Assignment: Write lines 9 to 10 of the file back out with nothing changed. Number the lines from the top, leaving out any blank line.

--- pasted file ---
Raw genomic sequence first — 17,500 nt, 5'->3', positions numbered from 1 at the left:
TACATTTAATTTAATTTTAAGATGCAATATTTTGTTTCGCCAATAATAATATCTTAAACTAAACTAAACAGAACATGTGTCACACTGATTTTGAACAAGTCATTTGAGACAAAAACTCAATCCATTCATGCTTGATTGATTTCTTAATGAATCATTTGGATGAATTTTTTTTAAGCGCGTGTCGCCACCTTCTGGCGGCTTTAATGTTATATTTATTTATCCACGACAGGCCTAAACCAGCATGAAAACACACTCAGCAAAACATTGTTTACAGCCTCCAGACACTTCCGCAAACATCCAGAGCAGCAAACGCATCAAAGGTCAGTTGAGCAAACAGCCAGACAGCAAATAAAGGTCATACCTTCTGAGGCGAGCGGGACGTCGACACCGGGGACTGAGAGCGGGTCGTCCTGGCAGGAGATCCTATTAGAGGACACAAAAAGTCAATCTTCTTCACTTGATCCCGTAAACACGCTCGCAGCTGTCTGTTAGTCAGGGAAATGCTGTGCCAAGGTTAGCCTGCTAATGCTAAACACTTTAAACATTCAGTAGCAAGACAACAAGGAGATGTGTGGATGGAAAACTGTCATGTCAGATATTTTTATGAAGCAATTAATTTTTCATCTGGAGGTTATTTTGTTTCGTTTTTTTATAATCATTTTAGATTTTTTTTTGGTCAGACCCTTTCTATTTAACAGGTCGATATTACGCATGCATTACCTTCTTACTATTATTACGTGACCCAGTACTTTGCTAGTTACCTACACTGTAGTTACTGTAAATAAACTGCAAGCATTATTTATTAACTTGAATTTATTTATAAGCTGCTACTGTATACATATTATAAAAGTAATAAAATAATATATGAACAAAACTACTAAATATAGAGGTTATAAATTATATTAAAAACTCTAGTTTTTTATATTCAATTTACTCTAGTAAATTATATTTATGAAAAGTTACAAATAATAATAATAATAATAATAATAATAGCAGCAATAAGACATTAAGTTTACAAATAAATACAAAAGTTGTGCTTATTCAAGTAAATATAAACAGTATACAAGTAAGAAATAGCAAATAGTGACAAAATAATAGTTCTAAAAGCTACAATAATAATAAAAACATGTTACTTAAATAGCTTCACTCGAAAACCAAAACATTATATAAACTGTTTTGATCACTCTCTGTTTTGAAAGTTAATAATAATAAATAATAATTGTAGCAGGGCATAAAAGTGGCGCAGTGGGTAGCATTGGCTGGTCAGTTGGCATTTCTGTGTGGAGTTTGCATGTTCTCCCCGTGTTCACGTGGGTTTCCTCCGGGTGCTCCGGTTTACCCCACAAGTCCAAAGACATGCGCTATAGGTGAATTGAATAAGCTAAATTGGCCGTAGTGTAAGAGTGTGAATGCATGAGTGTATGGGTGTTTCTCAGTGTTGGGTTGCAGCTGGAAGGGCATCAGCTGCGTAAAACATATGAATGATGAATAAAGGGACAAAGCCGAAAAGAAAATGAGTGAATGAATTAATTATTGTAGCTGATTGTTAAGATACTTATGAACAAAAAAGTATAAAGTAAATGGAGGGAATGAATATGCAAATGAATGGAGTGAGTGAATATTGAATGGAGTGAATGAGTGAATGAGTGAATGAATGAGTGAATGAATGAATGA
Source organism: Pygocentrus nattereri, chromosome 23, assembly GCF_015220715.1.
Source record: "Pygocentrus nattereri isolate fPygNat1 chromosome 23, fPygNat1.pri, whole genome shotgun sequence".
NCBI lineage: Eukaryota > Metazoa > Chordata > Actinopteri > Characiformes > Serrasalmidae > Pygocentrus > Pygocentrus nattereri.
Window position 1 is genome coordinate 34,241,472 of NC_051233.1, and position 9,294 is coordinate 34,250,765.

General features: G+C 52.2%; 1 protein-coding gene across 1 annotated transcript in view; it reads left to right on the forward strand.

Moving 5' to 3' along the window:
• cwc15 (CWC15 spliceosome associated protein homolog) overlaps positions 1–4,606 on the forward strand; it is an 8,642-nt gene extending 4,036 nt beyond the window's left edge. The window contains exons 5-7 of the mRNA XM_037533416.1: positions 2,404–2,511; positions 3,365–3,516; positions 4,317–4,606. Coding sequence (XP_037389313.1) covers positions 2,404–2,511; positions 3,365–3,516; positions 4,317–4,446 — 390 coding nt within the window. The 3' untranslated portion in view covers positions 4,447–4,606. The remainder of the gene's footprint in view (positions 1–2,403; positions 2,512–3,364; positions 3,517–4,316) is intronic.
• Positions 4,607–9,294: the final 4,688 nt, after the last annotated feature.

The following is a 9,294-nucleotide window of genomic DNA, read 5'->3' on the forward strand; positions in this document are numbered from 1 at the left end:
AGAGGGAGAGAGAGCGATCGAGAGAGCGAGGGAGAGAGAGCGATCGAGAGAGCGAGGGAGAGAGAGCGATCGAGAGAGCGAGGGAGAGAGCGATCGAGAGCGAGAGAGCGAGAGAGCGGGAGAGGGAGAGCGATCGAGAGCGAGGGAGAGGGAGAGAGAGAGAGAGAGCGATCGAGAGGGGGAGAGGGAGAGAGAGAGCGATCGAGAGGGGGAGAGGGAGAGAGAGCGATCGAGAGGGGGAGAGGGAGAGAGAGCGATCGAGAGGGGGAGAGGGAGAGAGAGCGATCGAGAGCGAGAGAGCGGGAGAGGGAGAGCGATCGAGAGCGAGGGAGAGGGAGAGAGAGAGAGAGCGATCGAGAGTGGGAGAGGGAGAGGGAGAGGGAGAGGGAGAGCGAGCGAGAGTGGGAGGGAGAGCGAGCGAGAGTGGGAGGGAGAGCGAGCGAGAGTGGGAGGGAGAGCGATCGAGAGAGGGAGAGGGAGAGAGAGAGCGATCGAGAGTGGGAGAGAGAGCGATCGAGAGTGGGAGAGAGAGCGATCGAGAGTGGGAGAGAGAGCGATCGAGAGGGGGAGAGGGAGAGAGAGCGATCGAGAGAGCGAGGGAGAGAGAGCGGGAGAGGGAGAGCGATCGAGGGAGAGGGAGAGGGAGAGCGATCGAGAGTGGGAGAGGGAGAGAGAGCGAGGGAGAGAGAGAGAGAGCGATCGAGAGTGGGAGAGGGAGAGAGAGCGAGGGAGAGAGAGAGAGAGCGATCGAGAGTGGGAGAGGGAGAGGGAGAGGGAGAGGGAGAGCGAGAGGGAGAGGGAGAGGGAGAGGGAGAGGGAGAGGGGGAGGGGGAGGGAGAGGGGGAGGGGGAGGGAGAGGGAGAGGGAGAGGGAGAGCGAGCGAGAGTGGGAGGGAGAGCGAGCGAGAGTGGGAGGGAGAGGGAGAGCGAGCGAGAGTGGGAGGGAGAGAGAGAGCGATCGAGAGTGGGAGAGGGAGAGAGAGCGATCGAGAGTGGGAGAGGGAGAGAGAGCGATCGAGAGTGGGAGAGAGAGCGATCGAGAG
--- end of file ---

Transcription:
• cwc15 (CWC15 spliceosome associated protein homolog) overlaps positions 1–4,606 on the forward strand; it is an 8,642-nt gene extending 4,036 nt beyond the window's left edge. The window contains exons 5-7 of the mRNA XM_037533416.1: positions 2,404–2,511; positions 3,365–3,516; positions 4,317–4,606. Coding sequence (XP_037389313.1) covers positions 2,404–2,511; positions 3,365–3,516; positions 4,317–4,446 — 390 coding nt within the window. The 3' untranslated portion in view covers positions 4,447–4,606. The remainder of the gene's footprint in view (positions 1–2,403; positions 2,512–3,364; positions 3,517–4,316) is intronic.
• Positions 4,607–9,294: the final 4,688 nt, after the last annotated feature.